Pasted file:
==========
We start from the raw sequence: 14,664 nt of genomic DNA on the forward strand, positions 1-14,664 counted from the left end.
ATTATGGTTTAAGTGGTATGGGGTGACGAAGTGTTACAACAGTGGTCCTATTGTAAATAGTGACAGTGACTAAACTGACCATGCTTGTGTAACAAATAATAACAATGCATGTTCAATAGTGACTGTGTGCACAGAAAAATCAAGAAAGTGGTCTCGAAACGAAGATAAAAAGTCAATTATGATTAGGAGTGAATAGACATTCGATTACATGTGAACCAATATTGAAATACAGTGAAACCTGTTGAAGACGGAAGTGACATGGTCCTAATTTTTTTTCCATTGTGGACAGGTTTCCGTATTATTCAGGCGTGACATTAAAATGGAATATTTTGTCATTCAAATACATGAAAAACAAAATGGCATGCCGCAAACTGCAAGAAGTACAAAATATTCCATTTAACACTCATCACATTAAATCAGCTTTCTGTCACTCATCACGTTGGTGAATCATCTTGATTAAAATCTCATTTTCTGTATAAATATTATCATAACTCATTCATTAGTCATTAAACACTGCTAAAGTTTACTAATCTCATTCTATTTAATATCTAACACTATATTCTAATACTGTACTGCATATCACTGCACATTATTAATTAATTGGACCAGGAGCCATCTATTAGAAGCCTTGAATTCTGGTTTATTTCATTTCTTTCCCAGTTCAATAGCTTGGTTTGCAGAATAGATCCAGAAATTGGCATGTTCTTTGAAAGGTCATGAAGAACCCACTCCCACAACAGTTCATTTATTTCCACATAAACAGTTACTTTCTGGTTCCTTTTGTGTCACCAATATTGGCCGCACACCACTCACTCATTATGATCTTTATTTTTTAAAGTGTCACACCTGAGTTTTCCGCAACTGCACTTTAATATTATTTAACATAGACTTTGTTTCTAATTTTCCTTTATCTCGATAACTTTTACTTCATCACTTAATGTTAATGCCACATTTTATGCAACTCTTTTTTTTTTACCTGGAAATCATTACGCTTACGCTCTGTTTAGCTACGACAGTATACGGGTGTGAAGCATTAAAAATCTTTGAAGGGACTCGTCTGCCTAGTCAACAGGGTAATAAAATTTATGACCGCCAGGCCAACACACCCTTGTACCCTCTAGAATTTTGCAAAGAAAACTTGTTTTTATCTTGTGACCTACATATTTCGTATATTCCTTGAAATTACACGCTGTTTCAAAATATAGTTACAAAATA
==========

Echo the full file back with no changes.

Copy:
We start from the raw sequence: 14,664 nt of genomic DNA on the forward strand, positions 1-14,664 counted from the left end.
ATTATGGTTTAAGTGGTATGGGGTGACGAAGTGTTACAACAGTGGTCCTATTGTAAATAGTGACAGTGACTAAACTGACCATGCTTGTGTAACAAATAATAACAATGCATGTTCAATAGTGACTGTGTGCACAGAAAAATCAAGAAAGTGGTCTCGAAACGAAGATAAAAAGTCAATTATGATTAGGAGTGAATAGACATTCGATTACATGTGAACCAATATTGAAATACAGTGAAACCTGTTGAAGACGGAAGTGACATGGTCCTAATTTTTTTTCCATTGTGGACAGGTTTCCGTATTATTCAGGCGTGACATTAAAATGGAATATTTTGTCATTCAAATACATGAAAAACAAAATGGCATGCCGCAAACTGCAAGAAGTACAAAATATTCCATTTAACACTCATCACATTAAATCAGCTTTCTGTCACTCATCACGTTGGTGAATCATCTTGATTAAAATCTCATTTTCTGTATAAATATTATCATAACTCATTCATTAGTCATTAAACACTGCTAAAGTTTACTAATCTCATTCTATTTAATATCTAACACTATATTCTAATACTGTACTGCATATCACTGCACATTATTAATTAATTGGACCAGGAGCCATCTATTAGAAGCCTTGAATTCTGGTTTATTTCATTTCTTTCCCAGTTCAATAGCTTGGTTTGCAGAATAGATCCAGAAATTGGCATGTTCTTTGAAAGGTCATGAAGAACCCACTCCCACAACAGTTCATTTATTTCCACATAAACAGTTACTTTCTGGTTCCTTTTGTGTCACCAATATTGGCCGCACACCACTCACTCATTATGATCTTTATTTTTTAAAGTGTCACACCTGAGTTTTCCGCAACTGCACTTTAATATTATTTAACATAGACTTTGTTTCTAATTTTCCTTTATCTCGATAACTTTTACTTCATCACTTAATGTTAATGCCACATTTTATGCAACTCTTTTTTTTTTACCTGGAAATCATTACGCTTACGCTCTGTTTAGCTACGACAGTATACGGGTGTGAAGCATTAAAAATCTTTGAAGGGACTCGTCTGCCTAGTCAACAGGGTAATAAAATTTATGACCGCCAGGCCAACACACCCTTGTACCCTCTAGAATTTTGCAAAGAAAACTTGTTTTTATCTTGTGACCTACATATTTCGTATATTCCTTGAAATTACACGCTGTTTCAAAATATAGTTACAAAATA